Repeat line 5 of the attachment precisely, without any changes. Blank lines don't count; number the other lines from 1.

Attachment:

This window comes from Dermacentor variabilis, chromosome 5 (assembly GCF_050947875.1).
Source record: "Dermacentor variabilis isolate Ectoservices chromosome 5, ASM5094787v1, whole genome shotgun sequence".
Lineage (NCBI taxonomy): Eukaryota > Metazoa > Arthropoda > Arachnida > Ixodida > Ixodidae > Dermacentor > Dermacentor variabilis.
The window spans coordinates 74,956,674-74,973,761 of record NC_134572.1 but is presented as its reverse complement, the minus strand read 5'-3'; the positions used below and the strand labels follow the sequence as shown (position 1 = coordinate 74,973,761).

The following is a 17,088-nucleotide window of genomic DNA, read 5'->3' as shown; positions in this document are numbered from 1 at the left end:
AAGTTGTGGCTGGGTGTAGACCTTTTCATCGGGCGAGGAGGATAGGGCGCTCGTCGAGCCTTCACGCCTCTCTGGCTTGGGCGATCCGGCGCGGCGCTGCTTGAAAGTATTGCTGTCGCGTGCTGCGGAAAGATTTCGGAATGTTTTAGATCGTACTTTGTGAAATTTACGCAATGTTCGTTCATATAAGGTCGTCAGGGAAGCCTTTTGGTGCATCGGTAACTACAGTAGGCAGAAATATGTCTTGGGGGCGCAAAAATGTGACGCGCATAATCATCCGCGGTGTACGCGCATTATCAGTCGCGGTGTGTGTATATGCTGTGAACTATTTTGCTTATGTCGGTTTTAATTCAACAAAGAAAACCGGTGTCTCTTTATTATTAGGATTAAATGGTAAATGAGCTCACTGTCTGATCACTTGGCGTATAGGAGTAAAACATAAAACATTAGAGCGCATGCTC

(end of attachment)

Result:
The following is a 17,088-nucleotide window of genomic DNA, read 5'->3' as shown; positions in this document are numbered from 1 at the left end: